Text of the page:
Notably, the Financial Services and Markets Act 2023  (FSMA 2023) follows the introduction of the European Union’s sweeping Markets in Crypto Assets (MiCA) regulations, bearing numerous similarities.

However, due to a recession, UK banks’ reluctance to engage with crypto services and therefore deny services to customers, disarray in the UK government itself, and numerous other factors, questions remain as to whether or not there will be such as thing as a “Crypto Hub” under the current government.

UK Crypto 2024

With the pressure on to deliver, though UK regulators and lawmakers have only came up with two things. Firstly, they have proposed a way of the curbing illicit and illegal use of crypto. Secondly, they have made vague promises about the arrival of stablecoin regulations  in the summer of 2024.

This also saw new powers introduced that, from April 26, will allow UK authorities seize and potentially destroy crypto assets without a criminal conviction. On one hand, the desire to tackle the rising cost of crypto crime is a noble one. On the other hand, it arguably fails to instill any confidence in would-be crypto entrepreneurs in the UK.

Promises to bring fiat-backed stablecoins under the oversight of the FCA remain up in the air. However, there is an expectation that stablecoins will fall under the umbrella of current payment regulations. Despite a 2023 announcement  from the Bank of England (BoE) and the FCA to oversee the implementation of a stablecoin regime, nothing has happened yet.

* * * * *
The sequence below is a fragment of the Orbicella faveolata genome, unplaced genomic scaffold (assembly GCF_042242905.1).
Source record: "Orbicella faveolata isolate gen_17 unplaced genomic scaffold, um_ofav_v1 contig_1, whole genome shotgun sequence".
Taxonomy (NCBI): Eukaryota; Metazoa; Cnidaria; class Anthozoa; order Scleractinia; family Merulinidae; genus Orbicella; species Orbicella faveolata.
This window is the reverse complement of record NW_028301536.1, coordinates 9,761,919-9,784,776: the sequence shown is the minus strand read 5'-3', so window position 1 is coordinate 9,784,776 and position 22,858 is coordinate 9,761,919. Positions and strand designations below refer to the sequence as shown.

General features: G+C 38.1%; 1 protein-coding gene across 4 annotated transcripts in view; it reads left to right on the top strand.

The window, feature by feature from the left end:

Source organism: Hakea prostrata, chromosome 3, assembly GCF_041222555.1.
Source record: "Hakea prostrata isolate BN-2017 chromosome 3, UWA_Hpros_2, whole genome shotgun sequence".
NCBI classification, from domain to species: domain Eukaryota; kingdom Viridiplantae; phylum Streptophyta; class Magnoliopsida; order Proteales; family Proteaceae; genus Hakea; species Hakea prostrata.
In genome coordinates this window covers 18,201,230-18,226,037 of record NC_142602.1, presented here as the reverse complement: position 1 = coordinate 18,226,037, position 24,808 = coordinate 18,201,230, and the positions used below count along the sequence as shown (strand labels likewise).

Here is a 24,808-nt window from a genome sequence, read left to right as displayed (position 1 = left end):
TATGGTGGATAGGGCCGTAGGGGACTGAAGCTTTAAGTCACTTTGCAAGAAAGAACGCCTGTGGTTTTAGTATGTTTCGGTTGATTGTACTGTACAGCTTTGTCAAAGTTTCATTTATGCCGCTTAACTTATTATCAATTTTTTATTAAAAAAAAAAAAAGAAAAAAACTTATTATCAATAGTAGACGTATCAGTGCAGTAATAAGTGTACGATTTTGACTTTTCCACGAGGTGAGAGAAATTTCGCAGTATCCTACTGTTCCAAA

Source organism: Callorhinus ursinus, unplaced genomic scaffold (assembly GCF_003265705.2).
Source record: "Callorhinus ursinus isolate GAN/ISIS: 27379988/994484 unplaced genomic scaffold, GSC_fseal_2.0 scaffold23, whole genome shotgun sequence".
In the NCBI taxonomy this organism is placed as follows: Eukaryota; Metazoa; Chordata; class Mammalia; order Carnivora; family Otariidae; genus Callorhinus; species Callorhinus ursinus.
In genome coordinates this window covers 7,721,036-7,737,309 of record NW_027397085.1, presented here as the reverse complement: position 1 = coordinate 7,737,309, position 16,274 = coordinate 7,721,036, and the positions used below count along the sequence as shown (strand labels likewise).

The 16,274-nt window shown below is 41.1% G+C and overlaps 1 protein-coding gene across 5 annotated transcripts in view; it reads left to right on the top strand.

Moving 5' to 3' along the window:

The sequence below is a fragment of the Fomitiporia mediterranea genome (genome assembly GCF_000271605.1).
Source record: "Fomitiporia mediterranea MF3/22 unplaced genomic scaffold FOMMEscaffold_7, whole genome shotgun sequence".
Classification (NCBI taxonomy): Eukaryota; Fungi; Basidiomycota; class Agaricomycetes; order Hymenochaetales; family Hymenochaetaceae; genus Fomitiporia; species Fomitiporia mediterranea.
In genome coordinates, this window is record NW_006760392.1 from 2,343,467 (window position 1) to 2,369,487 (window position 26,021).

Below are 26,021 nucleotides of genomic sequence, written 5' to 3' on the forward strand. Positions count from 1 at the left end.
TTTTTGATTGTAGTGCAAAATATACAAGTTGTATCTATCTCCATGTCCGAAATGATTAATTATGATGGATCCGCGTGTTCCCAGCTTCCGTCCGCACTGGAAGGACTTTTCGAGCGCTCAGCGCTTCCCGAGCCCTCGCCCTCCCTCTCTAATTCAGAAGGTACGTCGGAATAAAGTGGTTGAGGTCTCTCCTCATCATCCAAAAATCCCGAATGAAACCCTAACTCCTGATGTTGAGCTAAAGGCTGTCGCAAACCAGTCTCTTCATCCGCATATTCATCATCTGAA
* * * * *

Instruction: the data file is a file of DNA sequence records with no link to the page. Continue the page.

Perhaps most telling of all was a series of conflicting statements from Economic Secretary to the Treasury, Bim Afolami. When speaking at a Coinbase event in February, he said he though it could he be done within six months. When pressed on a timeline, however, he said:

“There’s just a huge amount going on, so I don’t want to commit to that now.”

Institutional Crypto Products

Oddly, and perhaps most significantly, is that the UK FCA announced  that it would not object to applications from professional and institutional investors seeking to issue crypto exchange-traded notes (cETNs) despite restrictions.

They’re similar to exchange-traded funds (ETFs) but are the favored exchange-trade product within the EU and the UK which share broadly harmonized financial rules and regulations.

Indeed, the London Stock Exchange (LSE) received applications to issue such products. Whether or not this will be a boon for the UK crypto industry is yet to be seen.

Empty Handed?

The likes of PayPal have had to strip back newly-released crypto and stablecoin features because of strict UK regulations.

Meanwhile, the unexpected arrival of institutional-grade crypto products has left many wondering about what the government is actually up to. The ruling Conservative party is divided. More importantly, it has lost numerous key by-elections in the run-up to this year’s poll.

This means they have a deadline to deliver. Therefore, it is rather unlikely the vision of the “Crypto Hub” will be realized before the next general election. Indeed, Sunak may not even  make it that far.

Crypto won’t win over voters, and it won’t stabilize a government. In terms of priority, it ranks lower and lower on the list the closer the general election gets. If the intention is to speed adequate and robust crypto regulation through before leaving office, Rishi’s government has barely achieved that either.